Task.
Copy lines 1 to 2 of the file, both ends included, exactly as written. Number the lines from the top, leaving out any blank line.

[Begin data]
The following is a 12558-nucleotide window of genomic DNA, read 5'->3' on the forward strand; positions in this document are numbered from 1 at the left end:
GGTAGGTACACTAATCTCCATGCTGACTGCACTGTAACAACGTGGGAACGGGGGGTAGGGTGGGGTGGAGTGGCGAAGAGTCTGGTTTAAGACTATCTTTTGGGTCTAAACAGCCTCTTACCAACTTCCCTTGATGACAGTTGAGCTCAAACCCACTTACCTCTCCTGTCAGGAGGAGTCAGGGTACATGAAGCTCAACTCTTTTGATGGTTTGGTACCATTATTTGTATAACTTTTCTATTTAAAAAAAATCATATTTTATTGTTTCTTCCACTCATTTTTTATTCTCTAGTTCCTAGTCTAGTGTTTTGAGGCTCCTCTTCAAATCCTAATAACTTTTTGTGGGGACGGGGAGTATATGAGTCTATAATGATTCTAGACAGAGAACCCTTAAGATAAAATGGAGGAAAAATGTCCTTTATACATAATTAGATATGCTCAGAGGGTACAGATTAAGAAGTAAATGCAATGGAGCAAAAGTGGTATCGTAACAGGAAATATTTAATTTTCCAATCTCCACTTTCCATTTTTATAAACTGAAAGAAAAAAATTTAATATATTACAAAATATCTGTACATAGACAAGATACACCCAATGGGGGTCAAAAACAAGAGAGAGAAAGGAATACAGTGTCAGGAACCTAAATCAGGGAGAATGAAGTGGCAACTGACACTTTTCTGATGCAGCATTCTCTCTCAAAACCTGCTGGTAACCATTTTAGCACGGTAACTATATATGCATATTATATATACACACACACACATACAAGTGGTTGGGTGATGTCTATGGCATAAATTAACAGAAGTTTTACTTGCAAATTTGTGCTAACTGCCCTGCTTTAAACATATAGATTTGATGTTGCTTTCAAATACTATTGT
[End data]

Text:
The following is a 12558-nucleotide window of genomic DNA, read 5'->3' on the forward strand; positions in this document are numbered from 1 at the left end:
GGTAGGTACACTAATCTCCATGCTGACTGCACTGTAACAACGTGGGAACGGGGGGTAGGGTGGGGTGGAGTGGCGAAGAGTCTGGTTTAAGACTATCTTTTGGGTCTAAACAGCCTCTTACCAACTTCCCTTGATGACAGTTGAGCTCAAACCCACTTACCTCTCCTGTCAGGAGGAGTCAGGGTACATGAAGCTCAACTCTTTTGATGGTTTGGTACCATTATTTGTATAACTTTTCTATTTAAAAAAAATCATATTTTATTGTTTCTTCCACTCATTTTTTATTCTCTAGTTCCTAGTCTAGTGTTTTGAGGCTCCTCTTCAAATCCTAATAACTTTTTGTGGGGACGGGGAGTATATGAGTCTATAATGATTCTAGACAGAGAACCCTTAAGATAAAATGGAGGAAAAATGTCCTTTATACATAATTAGATATGCTCAGAGGGTACAGATTAAGAAGTAAATGCAATGGAGCAAAAGTGGTATCGTAACAGGAAATATTTAATTTTCCAATCTCCACTTTCCATTTTTATAAACTGAAAGAAAAAAATTTAATATATTACAAAATATCTGTACATAGACAAGATACACCCAATGGGGGTCAAAAACAAGAGAGAGAAAGGAATACAGTGTCAGGAACCTAAATCAGGGAGAATGAAGTGGCAACTGACACTTTTCTGATGCAGCATTCTCTCTCAAAACCTGCTGGTAACCATTTTAGCACGGTAACTATATATGCATATTATATATACACACACACACATACAAGTGGTTGGGTGATGTCTATGGCATAAATTAACAGAAGTTTTACTTGCAAATTTGTGCTAACTGCCCTGCTTTAAACATATAGATTTGATGTTGCTTTCAAATACTATTGT